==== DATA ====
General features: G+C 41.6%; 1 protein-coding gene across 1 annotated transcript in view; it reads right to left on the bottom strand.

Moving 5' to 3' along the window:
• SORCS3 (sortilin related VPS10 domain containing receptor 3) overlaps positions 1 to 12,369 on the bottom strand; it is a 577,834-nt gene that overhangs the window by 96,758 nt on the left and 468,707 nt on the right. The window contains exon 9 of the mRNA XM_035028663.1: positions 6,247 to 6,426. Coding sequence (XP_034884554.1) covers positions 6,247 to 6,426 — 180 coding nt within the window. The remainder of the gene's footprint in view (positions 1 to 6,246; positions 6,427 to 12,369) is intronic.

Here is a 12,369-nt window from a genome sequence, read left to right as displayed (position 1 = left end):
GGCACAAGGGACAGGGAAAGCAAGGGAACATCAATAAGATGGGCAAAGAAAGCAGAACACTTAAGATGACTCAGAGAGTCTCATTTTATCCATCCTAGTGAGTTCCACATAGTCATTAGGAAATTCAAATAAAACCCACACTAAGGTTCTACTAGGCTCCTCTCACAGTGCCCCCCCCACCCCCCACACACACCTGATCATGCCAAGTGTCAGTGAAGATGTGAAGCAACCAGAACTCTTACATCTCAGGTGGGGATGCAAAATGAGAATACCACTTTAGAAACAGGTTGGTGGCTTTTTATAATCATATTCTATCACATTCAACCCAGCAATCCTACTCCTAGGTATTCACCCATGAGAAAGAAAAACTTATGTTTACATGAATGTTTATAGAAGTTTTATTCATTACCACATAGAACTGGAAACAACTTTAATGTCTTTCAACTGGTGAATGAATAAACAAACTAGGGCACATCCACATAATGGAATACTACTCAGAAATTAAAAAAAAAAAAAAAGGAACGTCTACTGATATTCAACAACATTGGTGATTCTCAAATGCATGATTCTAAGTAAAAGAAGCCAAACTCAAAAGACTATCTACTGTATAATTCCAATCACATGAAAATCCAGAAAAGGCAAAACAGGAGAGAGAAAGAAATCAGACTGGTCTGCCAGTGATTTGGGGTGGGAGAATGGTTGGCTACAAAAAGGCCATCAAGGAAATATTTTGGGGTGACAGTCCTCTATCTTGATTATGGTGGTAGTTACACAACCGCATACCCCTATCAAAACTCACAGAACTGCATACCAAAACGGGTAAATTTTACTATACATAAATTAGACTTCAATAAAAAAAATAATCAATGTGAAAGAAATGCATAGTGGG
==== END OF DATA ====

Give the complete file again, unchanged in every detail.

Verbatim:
General features: G+C 41.6%; 1 protein-coding gene across 1 annotated transcript in view; it reads right to left on the bottom strand.

Moving 5' to 3' along the window:
• SORCS3 (sortilin related VPS10 domain containing receptor 3) overlaps positions 1 to 12,369 on the bottom strand; it is a 577,834-nt gene that overhangs the window by 96,758 nt on the left and 468,707 nt on the right. The window contains exon 9 of the mRNA XM_035028663.1: positions 6,247 to 6,426. Coding sequence (XP_034884554.1) covers positions 6,247 to 6,426 — 180 coding nt within the window. The remainder of the gene's footprint in view (positions 1 to 6,246; positions 6,427 to 12,369) is intronic.

Here is a 12,369-nt window from a genome sequence, read left to right as displayed (position 1 = left end):
GGCACAAGGGACAGGGAAAGCAAGGGAACATCAATAAGATGGGCAAAGAAAGCAGAACACTTAAGATGACTCAGAGAGTCTCATTTTATCCATCCTAGTGAGTTCCACATAGTCATTAGGAAATTCAAATAAAACCCACACTAAGGTTCTACTAGGCTCCTCTCACAGTGCCCCCCCCACCCCCCACACACACCTGATCATGCCAAGTGTCAGTGAAGATGTGAAGCAACCAGAACTCTTACATCTCAGGTGGGGATGCAAAATGAGAATACCACTTTAGAAACAGGTTGGTGGCTTTTTATAATCATATTCTATCACATTCAACCCAGCAATCCTACTCCTAGGTATTCACCCATGAGAAAGAAAAACTTATGTTTACATGAATGTTTATAGAAGTTTTATTCATTACCACATAGAACTGGAAACAACTTTAATGTCTTTCAACTGGTGAATGAATAAACAAACTAGGGCACATCCACATAATGGAATACTACTCAGAAATTAAAAAAAAAAAAAAAGGAACGTCTACTGATATTCAACAACATTGGTGATTCTCAAATGCATGATTCTAAGTAAAAGAAGCCAAACTCAAAAGACTATCTACTGTATAATTCCAATCACATGAAAATCCAGAAAAGGCAAAACAGGAGAGAGAAAGAAATCAGACTGGTCTGCCAGTGATTTGGGGTGGGAGAATGGTTGGCTACAAAAAGGCCATCAAGGAAATATTTTGGGGTGACAGTCCTCTATCTTGATTATGGTGGTAGTTACACAACCGCATACCCCTATCAAAACTCACAGAACTGCATACCAAAACGGGTAAATTTTACTATACATAAATTAGACTTCAATAAAAAAAATAATCAATGTGAAAGAAATGCATAGTGGG